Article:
B&H Photo & Electronics Closes on Shabbat
B&H Photo & Electronics is one of the largest non-chain camera and video equipment stores in New York City. The store is owned by Herman Schreiber, an observant Satmar Hasid, and hundreds of Orthodox Jews work at the company. The store is closed for Shabbat and other Jewish holidays.
This article will discuss what Shabbat is, why it’s celebrated, and the traditions that are part of this holy day. Also included are teacher-made resources.
Why is Shabbat important?
There are 39 categories of things Jewish people can’t do on Shabbat, including burning candles and using electricity. This is a day to take a step back from the craziness of life and focus on family, prayer and food.
It is a time to enjoy a festive meal with friends or family, eat Challah bread (a special plaited loaf), and spend time with the children in the household. It is also a time to remember the story of Creation and celebrate God’s keeping his covenant with the Jewish people.
The Jewish people are told in the Torah that it is a mitzvah to keep the Sabbath. It is arguably the most important ritual practice in Judaism and is the only one mentioned in the Ten Commandments. It has been argued that Jews survived two millennia of persecution and humiliation largely because of the Sabbath. Without it, they would have vanished. And for many, keeping the Sabbath is more than just a religious duty; it’s a source of joy and delight.
How is Shabbat celebrated?
In Judaism, Shabbat is celebrated by not working, lighting candles and eating. It lasts from sunset Friday to sundown on Saturday.
Observant Jews prepare for Shabbat much like they would for guests arriving to their home: the house is cleaned, clothes are put on, dishes and tableware are set out, food is made (including challah, a special plaited bread that is eaten on Shabbat). During Shabbat, family members spend time together and enjoy pleasurable activities such as reading, playing games, eating good foods, having marital relations, and just relaxing.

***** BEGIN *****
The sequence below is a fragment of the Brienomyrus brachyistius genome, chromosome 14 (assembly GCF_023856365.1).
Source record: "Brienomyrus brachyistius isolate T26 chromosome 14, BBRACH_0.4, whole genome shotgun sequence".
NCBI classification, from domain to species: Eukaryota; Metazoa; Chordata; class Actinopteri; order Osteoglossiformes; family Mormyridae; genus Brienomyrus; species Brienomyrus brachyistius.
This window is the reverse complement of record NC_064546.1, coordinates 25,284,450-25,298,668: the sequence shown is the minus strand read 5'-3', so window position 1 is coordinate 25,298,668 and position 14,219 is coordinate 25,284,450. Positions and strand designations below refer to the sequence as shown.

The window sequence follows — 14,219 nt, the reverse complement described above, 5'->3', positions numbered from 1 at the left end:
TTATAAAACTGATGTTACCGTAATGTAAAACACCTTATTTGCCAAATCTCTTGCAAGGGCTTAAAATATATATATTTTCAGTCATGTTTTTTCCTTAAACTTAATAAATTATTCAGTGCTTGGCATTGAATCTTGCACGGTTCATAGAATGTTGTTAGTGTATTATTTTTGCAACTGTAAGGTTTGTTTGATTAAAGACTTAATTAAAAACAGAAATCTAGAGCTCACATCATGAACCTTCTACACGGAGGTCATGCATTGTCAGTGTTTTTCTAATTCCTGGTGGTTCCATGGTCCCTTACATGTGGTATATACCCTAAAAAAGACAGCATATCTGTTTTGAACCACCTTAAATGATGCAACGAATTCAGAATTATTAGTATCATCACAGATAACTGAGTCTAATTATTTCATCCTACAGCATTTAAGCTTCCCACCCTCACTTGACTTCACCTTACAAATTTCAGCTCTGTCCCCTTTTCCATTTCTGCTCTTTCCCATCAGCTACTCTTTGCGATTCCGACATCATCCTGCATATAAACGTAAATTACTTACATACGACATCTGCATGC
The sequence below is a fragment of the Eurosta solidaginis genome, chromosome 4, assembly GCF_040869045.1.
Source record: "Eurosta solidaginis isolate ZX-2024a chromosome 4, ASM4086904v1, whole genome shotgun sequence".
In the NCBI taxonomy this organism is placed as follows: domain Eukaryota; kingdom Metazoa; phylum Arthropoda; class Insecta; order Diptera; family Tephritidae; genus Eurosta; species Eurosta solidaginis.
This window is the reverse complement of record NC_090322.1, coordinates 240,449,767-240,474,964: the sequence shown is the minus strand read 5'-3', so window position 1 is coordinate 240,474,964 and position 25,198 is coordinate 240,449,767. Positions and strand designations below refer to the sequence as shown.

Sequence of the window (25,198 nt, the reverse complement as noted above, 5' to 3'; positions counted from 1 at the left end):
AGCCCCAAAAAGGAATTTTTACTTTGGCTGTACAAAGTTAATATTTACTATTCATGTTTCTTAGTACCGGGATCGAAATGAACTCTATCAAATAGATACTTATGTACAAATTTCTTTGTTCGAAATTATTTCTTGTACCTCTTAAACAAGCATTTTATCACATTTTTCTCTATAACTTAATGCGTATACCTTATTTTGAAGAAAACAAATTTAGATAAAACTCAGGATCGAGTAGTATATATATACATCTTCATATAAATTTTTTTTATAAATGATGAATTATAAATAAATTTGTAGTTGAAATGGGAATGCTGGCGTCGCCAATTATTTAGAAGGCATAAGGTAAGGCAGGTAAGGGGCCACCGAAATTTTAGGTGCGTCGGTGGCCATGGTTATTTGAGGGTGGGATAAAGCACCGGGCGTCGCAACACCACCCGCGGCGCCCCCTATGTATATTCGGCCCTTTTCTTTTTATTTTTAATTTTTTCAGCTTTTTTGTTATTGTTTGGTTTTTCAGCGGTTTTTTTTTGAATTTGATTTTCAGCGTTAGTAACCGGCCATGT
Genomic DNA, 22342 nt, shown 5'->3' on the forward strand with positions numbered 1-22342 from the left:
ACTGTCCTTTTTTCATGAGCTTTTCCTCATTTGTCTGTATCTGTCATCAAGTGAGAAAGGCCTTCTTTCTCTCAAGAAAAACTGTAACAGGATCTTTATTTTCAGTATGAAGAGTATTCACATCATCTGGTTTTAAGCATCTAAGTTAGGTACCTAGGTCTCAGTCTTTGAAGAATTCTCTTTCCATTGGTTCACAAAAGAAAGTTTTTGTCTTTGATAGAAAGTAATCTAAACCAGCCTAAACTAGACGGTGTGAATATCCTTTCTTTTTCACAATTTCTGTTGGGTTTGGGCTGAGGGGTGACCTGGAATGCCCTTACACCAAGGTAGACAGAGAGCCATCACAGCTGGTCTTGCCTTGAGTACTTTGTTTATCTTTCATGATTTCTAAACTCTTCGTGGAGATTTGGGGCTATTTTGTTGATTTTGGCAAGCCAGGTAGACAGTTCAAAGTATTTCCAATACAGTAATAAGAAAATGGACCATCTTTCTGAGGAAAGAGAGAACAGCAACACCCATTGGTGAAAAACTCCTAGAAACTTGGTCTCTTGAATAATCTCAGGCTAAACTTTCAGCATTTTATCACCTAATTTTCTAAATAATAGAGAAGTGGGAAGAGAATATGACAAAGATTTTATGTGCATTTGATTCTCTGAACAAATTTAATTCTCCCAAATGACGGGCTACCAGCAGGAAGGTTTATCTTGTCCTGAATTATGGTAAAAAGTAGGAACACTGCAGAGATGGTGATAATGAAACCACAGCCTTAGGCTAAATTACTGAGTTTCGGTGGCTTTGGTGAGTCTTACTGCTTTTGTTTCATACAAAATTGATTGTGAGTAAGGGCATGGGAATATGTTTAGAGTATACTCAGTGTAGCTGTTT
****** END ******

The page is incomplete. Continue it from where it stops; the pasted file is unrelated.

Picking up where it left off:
Before Shabbat begins, two candles are lit and a blessing is recited, usually by the woman of the house, to welcome it. Then a cup of wine or grape juice is poured and a prayer is recited to sanctify the evening meal. Often, people will go to synagogue for Friday night services before going home to eat a festive dinner. This is a good way to meet new Jewish friends and learn more about their culture.
What are the traditions of Shabbat?
Shabbat is a weekly opportunity to set aside time for family and friends, to relax, and to put away the worries of the week. It is also a time to enjoy special foods and to engage in pleasurable activities.
The Jewish Sabbath is a 25-hour observance beginning at sundown on Friday through Saturday nightfall. It is a holy day, and the rabbis delineated 39 categories of work that are forbidden on Shabbat.
Many Jewish families celebrate Shabbat at home by setting elegant tables, singing traditional songs, engaging in inspiring conversations, and consuming distinctive Shabbat foods. The meal is often a multi-coursed affair, and it begins with the lighting of candles and the kiddush blessing recited over wine. Before the main course, challah bread is uncovered and the Hamotzi blessing is recited. Then, a few moments before the end of Shabbat, the Havdalah ceremony is performed to signal the symbolic end of the holiday. Some families may stay up until the stars are visible in the sky and then delay havdalah a few minutes.